Italians Keep Tabs on Dead Bear's Mother
ROME Italian officials said Thursday that they will track a mother bear by satellite to keep her out of the trouble that led to her son's untimely death at the hands of hunters in Germany and caused an international uproar.
Jurka, an 8-year-old brown bear, was fitted with a tracking collar Wednesday by forestry officials who now can monitor her movements around the clock.
Her 2-year-old son Bruno was slain in Germany in June, ending a monthlong odyssey that saw him wandering across the two countries' border, killing sheep and rabbits and breaking into beehives.
Fearing he would one day target humans, officials in the southern German state of Bavaria gave hunters permission to shoot Bruno, the first wild bear seen in German in 170 years, after efforts to capture him alive failed.
The killing drew widespread condemnation and raised concerns about the safety of other bears in a project to reintroduce the predators into northern Italy. There are currently 20 bears in the region.
Italy formally protested the killing of Bruno, saying the bear should have been shot with tranquilizers and returned to Italy. It also demanded the body of the animal, but Bavarian officials have refused to return it.
Some 500 people gathered this month in the southern German village of Schliersee, where Bruno was killed, to mourn the bear and to protest his slaying.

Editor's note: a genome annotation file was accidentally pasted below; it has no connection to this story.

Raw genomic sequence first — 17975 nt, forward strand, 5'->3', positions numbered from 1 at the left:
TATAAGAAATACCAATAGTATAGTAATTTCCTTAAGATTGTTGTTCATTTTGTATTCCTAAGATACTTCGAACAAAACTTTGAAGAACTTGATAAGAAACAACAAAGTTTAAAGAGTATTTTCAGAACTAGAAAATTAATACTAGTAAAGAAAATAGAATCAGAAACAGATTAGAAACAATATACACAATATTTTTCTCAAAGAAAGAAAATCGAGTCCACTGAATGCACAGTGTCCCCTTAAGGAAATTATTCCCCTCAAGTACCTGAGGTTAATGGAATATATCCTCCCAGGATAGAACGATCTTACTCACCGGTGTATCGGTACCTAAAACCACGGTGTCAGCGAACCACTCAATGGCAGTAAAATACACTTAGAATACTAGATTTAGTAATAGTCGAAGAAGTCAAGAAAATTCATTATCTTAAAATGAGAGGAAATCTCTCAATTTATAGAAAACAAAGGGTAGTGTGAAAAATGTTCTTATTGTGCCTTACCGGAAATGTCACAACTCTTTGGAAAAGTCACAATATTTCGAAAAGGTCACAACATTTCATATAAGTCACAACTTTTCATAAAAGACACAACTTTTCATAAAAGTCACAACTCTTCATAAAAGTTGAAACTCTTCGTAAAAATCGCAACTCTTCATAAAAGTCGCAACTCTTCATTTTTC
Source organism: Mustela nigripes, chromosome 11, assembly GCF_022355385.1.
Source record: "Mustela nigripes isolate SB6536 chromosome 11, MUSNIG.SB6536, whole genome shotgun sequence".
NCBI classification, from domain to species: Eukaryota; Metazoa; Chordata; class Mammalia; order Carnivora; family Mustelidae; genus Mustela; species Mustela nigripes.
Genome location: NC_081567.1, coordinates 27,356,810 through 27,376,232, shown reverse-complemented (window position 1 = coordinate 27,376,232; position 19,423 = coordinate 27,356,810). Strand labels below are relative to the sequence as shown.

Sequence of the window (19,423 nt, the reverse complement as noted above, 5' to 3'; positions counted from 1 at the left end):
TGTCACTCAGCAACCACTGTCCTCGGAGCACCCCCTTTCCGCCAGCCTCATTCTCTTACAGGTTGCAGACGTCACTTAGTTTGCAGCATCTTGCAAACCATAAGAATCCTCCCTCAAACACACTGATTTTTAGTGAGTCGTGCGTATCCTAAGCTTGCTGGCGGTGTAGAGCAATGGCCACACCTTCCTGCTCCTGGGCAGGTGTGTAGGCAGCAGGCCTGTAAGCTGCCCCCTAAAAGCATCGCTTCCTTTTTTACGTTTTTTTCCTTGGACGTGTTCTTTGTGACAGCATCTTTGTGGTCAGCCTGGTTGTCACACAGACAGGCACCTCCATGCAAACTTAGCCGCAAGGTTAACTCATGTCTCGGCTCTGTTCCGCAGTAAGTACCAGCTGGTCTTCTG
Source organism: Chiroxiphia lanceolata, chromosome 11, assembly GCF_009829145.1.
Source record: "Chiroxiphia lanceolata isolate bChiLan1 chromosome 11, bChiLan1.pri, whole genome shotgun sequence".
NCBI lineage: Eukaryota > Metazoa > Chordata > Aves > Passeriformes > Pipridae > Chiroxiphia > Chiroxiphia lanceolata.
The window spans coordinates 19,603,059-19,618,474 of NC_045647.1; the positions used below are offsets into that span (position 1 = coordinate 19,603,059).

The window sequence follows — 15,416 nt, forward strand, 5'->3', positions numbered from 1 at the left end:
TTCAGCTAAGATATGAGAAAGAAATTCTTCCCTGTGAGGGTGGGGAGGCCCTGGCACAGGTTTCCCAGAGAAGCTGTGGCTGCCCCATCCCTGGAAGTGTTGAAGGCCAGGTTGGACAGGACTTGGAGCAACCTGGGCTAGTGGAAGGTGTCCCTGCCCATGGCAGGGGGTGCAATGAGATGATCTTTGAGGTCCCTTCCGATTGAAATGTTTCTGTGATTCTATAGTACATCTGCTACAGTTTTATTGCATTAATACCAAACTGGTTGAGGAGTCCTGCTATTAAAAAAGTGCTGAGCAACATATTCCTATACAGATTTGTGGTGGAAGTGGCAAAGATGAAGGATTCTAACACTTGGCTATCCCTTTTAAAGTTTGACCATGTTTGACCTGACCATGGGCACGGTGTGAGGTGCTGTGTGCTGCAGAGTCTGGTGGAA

Many hotel and restaurant owners in Schliersee have complained of losing hundreds of clients during the normally busy summer season, after tourists decided not to take vacations there.
Bavarian Environment Ministry spokesman Stephan Niederleitner said Bruno was being examined scientifically, but declined to say where. As of the end of July, Bruno was being examined at the University of Munich's Institute for Animal Pathology.
Niederleitner added that authorities were considering putting Bruno on display in a museum.
Meanwhile, Italian officials have become particularly worried about Jurka, saying she shows signs of sharing her son's wanderlust and curiosity about humans.
"Jurka's attitude is quite unusual, as bears are normally suspicious of humans," Claudio Groff, a spokesman for forest officials in the northern Italian city of Trento, said by telephone Thursday.
Jurka appears particularly trusting and has regularly popped out of the woods to make appearances in inhabited areas in search of food, causing only limited damage but scaring residents.
The satellite collar enables forestry officials to move in if the bear gets too close to inhabited areas, and shoot her with rubber bullets.
"We will try to scare her and dissuade her," Groff said. "The aim is to try to modify the bear's behavior to see if it can continue living among us. We're also trying not to have to intervene drastically as happened with its cub."
Source: Associated Press